3. 10. Jorge Polanco: 30 HR Polanco has become one of Minnesota's most valuable contributors, and he is one of 22 second basemen to hit more than 30 home runs in a season. During the 2019 season, Minnesota coughed up a ninth-inning lead only to have Polanco hit a walk-off in the tenth inning. 9. Joe Mauer: 32 HR Mauer wasn't known for his home run prowess and his best home run season came at the Metrodome. His first walk-off home run was worth the wait as it came in his 14th big-league season. 8. Josh Willingham: 33 HR Willingham's home run prowess gets a little lost because he played on some bad Twins teams. However, he hit one of the most valuable home runs in Target Field history. With the Twins down to their final out, Willingham sent the fans home happy. 7. Nelson Cruz: 36 HR What is left to say about Cruz? His Twins tenure was full of remarkable moments, and he seemed to be the glue behind Minnesota's record-breaking home run season. The Twins don't have a lot of good memories against the Yankees, but his walk-off home run against Aroldis Chapman has to be one of the best. 6. Byron Buxton: 38 HR Buxton's long-term deal means he will continue to move up this list in the years ahead. However, he already hit a memorable home run during the 2022 season. His 469-foot moonshot was the longest walk-off home run in the StatCast era. Which one of these home runs stands out most to you? How high will Buxton get on this list before the end of his career? Leave a COMMENT and start the discussion. PREVIOUS POSTS IN THE SERIES -Home Run Hitters: 11-15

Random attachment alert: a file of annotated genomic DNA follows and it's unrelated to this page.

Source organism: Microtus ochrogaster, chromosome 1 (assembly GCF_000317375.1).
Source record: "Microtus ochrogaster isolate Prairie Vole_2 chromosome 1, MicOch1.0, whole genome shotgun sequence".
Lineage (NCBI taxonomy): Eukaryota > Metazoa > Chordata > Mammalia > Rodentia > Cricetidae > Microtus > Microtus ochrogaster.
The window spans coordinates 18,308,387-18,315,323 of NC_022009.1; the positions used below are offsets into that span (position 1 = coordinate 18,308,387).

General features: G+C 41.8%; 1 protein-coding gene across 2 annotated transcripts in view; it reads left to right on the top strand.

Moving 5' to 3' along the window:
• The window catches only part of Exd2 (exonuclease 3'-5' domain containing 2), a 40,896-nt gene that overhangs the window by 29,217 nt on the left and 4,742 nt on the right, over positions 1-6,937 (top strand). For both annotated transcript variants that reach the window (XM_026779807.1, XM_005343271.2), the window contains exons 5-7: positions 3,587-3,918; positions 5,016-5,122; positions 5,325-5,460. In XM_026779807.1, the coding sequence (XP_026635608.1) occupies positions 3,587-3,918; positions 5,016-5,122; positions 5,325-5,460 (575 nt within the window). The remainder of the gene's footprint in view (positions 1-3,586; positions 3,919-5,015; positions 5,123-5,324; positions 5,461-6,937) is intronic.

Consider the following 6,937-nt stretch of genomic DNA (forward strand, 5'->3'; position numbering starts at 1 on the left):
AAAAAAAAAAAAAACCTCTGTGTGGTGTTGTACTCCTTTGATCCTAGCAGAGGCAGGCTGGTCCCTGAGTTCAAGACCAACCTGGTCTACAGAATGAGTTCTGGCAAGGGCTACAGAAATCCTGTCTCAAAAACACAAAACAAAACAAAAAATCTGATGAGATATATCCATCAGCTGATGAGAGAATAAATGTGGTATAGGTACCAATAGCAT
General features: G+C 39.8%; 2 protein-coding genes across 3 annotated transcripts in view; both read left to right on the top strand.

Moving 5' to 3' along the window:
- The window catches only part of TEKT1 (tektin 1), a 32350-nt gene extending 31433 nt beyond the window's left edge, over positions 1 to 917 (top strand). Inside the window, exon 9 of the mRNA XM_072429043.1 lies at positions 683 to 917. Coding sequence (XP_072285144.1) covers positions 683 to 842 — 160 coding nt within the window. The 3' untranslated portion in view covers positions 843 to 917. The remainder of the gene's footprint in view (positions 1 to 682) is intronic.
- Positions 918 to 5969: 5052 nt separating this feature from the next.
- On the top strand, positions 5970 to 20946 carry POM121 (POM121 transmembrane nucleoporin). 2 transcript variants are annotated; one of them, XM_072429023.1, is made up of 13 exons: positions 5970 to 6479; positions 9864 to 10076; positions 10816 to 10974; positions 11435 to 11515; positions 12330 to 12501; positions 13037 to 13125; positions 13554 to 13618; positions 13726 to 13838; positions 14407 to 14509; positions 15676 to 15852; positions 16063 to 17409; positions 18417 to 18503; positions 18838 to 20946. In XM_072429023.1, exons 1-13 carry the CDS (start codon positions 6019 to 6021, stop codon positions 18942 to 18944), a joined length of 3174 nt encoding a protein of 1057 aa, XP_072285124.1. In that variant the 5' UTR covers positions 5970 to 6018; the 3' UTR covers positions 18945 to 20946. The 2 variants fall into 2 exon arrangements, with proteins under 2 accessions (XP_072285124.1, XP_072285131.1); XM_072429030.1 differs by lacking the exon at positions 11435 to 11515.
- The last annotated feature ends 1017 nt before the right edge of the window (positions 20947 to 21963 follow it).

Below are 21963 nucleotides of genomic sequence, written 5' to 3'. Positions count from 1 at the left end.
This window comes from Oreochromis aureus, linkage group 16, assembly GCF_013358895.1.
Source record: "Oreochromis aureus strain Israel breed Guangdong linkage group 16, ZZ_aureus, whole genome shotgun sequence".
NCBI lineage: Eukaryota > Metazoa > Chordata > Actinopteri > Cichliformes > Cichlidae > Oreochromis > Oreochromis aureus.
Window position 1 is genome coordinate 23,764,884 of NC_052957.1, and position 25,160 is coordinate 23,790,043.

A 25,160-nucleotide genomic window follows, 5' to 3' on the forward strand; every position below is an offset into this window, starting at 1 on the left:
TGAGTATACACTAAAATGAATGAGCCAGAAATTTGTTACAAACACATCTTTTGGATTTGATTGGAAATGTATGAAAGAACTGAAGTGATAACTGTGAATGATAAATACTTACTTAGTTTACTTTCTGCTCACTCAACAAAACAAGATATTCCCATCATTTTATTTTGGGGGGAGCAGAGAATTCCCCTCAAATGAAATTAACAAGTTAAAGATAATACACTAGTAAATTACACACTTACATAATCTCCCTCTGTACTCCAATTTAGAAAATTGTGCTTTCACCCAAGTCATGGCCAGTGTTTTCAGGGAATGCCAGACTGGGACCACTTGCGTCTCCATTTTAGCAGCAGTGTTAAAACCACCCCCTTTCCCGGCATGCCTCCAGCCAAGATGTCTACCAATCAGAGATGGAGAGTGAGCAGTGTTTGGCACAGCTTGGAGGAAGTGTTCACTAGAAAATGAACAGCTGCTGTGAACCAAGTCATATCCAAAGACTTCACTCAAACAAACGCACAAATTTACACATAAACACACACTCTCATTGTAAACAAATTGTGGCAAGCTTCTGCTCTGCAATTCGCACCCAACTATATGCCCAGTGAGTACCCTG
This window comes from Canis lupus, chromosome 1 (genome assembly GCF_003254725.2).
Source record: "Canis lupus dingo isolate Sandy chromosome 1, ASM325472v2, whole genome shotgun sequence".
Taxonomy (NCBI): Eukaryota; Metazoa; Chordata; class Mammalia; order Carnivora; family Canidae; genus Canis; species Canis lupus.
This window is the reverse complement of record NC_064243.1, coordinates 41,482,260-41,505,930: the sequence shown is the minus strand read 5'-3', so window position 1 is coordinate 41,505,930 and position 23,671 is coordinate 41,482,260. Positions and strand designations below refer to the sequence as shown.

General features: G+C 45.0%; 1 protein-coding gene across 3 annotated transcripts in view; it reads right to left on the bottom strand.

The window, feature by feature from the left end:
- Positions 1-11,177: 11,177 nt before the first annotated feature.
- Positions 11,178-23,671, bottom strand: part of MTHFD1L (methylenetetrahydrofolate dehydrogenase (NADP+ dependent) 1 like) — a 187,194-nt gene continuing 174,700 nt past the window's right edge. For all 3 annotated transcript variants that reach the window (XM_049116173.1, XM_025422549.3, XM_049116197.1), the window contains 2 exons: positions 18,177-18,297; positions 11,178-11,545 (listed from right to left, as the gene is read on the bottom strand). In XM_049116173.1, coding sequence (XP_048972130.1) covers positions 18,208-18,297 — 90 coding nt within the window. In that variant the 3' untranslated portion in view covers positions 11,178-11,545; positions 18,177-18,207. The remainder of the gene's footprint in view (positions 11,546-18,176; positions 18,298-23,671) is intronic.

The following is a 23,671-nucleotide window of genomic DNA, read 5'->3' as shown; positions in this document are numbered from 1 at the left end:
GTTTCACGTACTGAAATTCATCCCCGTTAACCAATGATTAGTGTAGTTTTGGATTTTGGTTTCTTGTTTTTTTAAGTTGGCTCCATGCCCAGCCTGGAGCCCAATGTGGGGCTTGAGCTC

4. Bill Smith Contributions (2007-2011) Smith faced a challenging time in Twins history as he took over the GM role. Torii Hunter was on his way out the door, and the team needed to trade Johan Santana. The Twins lost a Game 163 (2008) and won the division twice (2009-10) during his tenure. Despite these positive results, Smith couldn’t survive the 2011 campaign as the Twins lost 99 games. It was one of the most disappointing seasons in Twins history, but he helped sign three core pieces to the current roster. Smith’s lasting legacy with the Twins connects to the 2009 international signing class, which was tremendous in retrospect. Miguel Sano, Jorge Polanco, and Max Kepler signed as part of this class. These players have combined for 37.3 total WAR and two All-Star appearances in their big-league careers. Sano’s Twins tenure may conclude in 2022, but Kepler and Polanco are under team control for multiple more seasons. Terry Ryan Contributions (2012-2016) Ryan served as GM for two different stints, so it makes sense for his fingerprints to be all over the Twins organization over the last decade. When taking over from Smith, Ryan got the opportunity to pick the second overall pick, and the organization decided on Byron Buxton. Multiple pitchers were in the conversation for Minnesota, but Buxton has accumulated the fourth-most WAR among players from the 2012 first round. He is now the face of the franchise, and he will be in a Twins uniform for over a decade after Ryan was fired. Minnesota signed Luis Arraez as an international free agent during the 2013 signing class. He has been worth 5.9 WAR in his career while hitting .312/.374/.400 (.748) with a 130 OPS+. Nick Gordon was a top-5 draft pick under the Ryan regime. His professional career hasn’t progressed perfectly, but he has shown the club the value he can provide over the last two seasons. These players look like they will be part of the team’s roster for multiple seasons moving forward. Minnesota’s bullpen picture is also covered with players acquired by Ryan. Tyler Duffey was a fifth-round pick in 2012, and he has been one of the team’s best relievers since 2019. Cody Stashak, a 13th-round pick in 2015, has been terrific to start the 2022 season, and he has yet to become arbitration-eligible. The Twins took Griffin Jax in the 3rd round of the 2016 MLB Draft, Ryan’s last with the organization. This season, he is transitioning to the bullpen, and signs point to him fitting well into his new role. Other prospects on the 40-man roster were also acquired under the Ryan regime. Jovani Moran was a seventh-round pick in the 2015 MLB Draft, and he has the potential to be a dominant late-inning reliever. His change-up is a dominant pitch, and it has helped him post a 13.4 K/9 in his minor league career. Jordan Balazovic was a fifth-round pick in 2016, and he currently ranks as Twins Daily’s fifth overall prospect. Entering the season, Baseball America and Baseball Prospectus each had him in the back-half of their top-100 prospects. He recently made his Triple-A debut, so there is a good chance his big-league debut will be in 2022. Smith and Ryan might not be regarded highly because of how each left the organization. However, their impact will be felt years after their departure. Besides Buxton, which of these players will provide the most long-term value to the Twins? Leave a COMMENT and start the discussion.